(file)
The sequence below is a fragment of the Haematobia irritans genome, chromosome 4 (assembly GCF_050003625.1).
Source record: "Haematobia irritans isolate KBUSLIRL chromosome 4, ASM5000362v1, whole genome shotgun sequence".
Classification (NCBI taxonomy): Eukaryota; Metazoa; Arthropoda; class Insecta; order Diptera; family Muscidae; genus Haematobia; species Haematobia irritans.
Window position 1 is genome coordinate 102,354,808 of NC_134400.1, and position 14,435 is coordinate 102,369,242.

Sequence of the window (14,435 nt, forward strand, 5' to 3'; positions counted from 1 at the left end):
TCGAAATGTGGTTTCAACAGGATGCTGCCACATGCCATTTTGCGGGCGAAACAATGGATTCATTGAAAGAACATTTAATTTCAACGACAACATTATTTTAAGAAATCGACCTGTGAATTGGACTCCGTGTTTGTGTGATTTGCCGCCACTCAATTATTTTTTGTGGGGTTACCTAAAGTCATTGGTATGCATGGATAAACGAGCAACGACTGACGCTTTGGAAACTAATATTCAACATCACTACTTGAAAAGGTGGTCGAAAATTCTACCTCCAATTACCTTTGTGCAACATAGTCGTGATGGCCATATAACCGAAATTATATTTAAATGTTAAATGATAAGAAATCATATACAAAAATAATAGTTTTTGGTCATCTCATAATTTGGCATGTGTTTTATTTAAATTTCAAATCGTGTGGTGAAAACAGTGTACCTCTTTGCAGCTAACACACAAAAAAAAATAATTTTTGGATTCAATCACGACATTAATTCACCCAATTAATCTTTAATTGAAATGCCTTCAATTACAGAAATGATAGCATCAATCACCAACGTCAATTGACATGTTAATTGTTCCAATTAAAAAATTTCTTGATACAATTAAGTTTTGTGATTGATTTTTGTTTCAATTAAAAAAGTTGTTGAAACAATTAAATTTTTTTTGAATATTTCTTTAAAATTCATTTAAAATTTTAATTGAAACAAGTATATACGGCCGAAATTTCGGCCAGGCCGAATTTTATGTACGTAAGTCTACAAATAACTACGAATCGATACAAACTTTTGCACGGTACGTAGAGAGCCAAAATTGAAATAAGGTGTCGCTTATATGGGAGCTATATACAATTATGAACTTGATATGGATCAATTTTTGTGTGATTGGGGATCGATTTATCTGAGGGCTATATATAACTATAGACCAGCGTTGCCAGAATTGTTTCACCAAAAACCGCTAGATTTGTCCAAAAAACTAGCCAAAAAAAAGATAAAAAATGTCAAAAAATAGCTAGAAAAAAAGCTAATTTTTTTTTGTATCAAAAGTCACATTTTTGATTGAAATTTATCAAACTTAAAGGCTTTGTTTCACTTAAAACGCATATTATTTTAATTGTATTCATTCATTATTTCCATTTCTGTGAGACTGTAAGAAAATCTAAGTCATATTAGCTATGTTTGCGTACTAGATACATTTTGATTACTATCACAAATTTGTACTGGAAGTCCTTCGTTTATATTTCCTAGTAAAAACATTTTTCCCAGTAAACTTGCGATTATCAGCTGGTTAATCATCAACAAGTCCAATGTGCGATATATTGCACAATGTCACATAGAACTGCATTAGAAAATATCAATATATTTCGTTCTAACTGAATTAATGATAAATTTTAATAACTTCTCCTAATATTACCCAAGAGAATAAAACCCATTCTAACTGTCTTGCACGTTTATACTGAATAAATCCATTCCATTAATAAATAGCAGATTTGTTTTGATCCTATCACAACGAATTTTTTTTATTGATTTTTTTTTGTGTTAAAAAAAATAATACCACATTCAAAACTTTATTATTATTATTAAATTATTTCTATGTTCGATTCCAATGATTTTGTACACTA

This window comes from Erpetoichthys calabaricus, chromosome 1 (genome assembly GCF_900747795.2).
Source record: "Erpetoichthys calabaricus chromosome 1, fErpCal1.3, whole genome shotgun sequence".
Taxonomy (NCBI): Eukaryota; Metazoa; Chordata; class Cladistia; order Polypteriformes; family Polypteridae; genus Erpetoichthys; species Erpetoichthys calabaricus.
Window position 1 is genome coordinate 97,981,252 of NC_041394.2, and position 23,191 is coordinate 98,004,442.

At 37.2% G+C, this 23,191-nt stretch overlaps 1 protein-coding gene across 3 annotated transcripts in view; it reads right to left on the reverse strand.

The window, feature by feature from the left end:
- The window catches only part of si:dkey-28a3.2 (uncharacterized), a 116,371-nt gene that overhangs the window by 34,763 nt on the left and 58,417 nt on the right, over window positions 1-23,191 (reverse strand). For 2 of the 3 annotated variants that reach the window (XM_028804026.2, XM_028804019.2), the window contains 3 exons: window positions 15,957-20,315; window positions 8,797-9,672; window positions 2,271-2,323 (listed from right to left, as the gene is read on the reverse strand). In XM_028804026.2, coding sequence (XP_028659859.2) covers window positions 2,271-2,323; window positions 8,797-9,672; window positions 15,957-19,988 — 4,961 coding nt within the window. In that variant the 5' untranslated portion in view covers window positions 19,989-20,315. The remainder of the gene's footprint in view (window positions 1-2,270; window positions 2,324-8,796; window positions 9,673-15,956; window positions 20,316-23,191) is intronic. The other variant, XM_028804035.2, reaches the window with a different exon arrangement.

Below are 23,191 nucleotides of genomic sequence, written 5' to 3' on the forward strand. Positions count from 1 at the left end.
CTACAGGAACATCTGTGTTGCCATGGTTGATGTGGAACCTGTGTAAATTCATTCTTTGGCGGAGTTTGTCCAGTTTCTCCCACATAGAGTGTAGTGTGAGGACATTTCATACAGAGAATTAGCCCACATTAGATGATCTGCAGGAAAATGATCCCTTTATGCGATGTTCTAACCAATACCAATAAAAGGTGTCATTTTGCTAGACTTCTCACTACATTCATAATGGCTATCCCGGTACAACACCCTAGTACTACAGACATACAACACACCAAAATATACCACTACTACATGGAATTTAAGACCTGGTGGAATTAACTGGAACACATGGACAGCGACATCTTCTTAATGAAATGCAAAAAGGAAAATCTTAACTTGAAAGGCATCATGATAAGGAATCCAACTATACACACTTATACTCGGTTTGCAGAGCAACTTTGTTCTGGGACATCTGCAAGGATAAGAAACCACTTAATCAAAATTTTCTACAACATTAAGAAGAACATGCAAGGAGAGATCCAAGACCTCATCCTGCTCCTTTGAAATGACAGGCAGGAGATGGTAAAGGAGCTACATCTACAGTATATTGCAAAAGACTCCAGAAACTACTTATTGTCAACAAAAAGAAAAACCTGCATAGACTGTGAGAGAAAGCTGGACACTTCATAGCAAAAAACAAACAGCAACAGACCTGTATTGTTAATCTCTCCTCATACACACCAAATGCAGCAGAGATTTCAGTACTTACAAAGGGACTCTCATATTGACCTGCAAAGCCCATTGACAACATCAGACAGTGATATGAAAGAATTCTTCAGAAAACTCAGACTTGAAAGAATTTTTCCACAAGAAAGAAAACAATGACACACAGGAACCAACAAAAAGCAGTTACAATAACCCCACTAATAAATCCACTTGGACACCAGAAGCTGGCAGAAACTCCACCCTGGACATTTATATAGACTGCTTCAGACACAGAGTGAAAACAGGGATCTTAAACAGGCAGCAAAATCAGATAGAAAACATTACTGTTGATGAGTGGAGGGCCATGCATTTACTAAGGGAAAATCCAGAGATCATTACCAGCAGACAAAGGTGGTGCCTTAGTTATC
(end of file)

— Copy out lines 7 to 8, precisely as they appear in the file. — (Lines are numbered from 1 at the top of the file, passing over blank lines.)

This window comes from Erpetoichthys calabaricus, chromosome 1 (genome assembly GCF_900747795.2).
Source record: "Erpetoichthys calabaricus chromosome 1, fErpCal1.3, whole genome shotgun sequence".